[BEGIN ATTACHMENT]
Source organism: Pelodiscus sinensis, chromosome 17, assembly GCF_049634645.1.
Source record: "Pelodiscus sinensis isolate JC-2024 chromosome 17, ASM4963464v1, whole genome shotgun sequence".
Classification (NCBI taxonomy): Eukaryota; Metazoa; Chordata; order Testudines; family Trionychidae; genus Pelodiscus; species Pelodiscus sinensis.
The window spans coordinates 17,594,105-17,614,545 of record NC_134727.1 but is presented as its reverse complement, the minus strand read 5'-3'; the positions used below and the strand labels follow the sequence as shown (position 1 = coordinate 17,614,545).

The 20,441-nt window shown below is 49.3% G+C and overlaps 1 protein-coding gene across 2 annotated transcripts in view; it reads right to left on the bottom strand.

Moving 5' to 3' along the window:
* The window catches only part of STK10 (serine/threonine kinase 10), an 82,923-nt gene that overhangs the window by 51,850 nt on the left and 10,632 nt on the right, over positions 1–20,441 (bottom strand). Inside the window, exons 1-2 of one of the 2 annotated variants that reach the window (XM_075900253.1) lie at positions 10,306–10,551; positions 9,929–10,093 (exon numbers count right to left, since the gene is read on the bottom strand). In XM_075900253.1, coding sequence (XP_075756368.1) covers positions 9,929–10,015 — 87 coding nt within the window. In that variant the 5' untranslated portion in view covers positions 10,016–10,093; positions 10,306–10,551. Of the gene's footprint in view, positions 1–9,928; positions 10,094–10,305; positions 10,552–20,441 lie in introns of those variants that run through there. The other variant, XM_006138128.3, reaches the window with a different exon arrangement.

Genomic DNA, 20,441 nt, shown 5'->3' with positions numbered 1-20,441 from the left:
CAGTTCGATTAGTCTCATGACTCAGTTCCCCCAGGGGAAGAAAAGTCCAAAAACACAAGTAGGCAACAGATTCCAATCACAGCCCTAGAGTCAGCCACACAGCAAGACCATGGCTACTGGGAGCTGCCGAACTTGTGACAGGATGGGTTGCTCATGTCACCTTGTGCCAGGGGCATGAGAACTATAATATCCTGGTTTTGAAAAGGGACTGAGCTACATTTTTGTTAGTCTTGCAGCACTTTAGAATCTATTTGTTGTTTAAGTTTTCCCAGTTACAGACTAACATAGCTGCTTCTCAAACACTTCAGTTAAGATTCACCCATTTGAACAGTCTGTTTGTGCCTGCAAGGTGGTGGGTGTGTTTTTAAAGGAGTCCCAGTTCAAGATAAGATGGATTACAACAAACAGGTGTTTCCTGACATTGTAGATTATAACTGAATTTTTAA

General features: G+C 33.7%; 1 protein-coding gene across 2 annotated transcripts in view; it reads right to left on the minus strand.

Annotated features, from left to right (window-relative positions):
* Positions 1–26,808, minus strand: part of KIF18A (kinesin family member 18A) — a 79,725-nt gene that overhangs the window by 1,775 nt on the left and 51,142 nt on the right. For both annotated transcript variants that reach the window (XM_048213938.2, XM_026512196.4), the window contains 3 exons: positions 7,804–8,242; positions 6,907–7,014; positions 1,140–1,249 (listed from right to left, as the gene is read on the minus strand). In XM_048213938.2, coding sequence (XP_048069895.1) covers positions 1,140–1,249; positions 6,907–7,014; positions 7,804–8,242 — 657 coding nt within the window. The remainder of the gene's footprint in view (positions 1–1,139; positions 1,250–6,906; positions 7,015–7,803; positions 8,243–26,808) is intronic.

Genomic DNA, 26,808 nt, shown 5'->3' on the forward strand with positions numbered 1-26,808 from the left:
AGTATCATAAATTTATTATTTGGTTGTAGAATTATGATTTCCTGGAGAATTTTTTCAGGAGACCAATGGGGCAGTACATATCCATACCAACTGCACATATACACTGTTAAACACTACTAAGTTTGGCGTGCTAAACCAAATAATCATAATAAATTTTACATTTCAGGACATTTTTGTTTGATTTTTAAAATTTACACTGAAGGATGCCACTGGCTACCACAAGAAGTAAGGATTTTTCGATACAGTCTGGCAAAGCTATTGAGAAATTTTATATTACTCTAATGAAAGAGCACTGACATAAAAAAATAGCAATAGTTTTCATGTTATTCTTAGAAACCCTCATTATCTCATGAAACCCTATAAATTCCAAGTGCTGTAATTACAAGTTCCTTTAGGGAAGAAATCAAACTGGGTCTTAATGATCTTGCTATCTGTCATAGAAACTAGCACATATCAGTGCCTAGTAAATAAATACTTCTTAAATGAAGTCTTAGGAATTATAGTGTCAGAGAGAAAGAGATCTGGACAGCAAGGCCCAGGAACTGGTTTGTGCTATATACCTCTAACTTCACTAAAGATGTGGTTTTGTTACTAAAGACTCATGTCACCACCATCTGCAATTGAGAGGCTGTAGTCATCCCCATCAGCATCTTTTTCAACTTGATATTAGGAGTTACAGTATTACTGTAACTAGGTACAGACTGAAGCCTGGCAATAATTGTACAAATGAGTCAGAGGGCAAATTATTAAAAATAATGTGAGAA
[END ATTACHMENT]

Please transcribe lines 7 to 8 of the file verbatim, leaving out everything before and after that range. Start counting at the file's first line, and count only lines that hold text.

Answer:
* The window catches only part of STK10 (serine/threonine kinase 10), an 82,923-nt gene that overhangs the window by 51,850 nt on the left and 10,632 nt on the right, over positions 1–20,441 (bottom strand). Inside the window, exons 1-2 of one of the 2 annotated variants that reach the window (XM_075900253.1) lie at positions 10,306–10,551; positions 9,929–10,093 (exon numbers count right to left, since the gene is read on the bottom strand). In XM_075900253.1, coding sequence (XP_075756368.1) covers positions 9,929–10,015 — 87 coding nt within the window. In that variant the 5' untranslated portion in view covers positions 10,016–10,093; positions 10,306–10,551. Of the gene's footprint in view, positions 1–9,928; positions 10,094–10,305; positions 10,552–20,441 lie in introns of those variants that run through there. The other variant, XM_006138128.3, reaches the window with a different exon arrangement.

Genomic DNA, 20,441 nt, shown 5'->3' with positions numbered 1-20,441 from the left: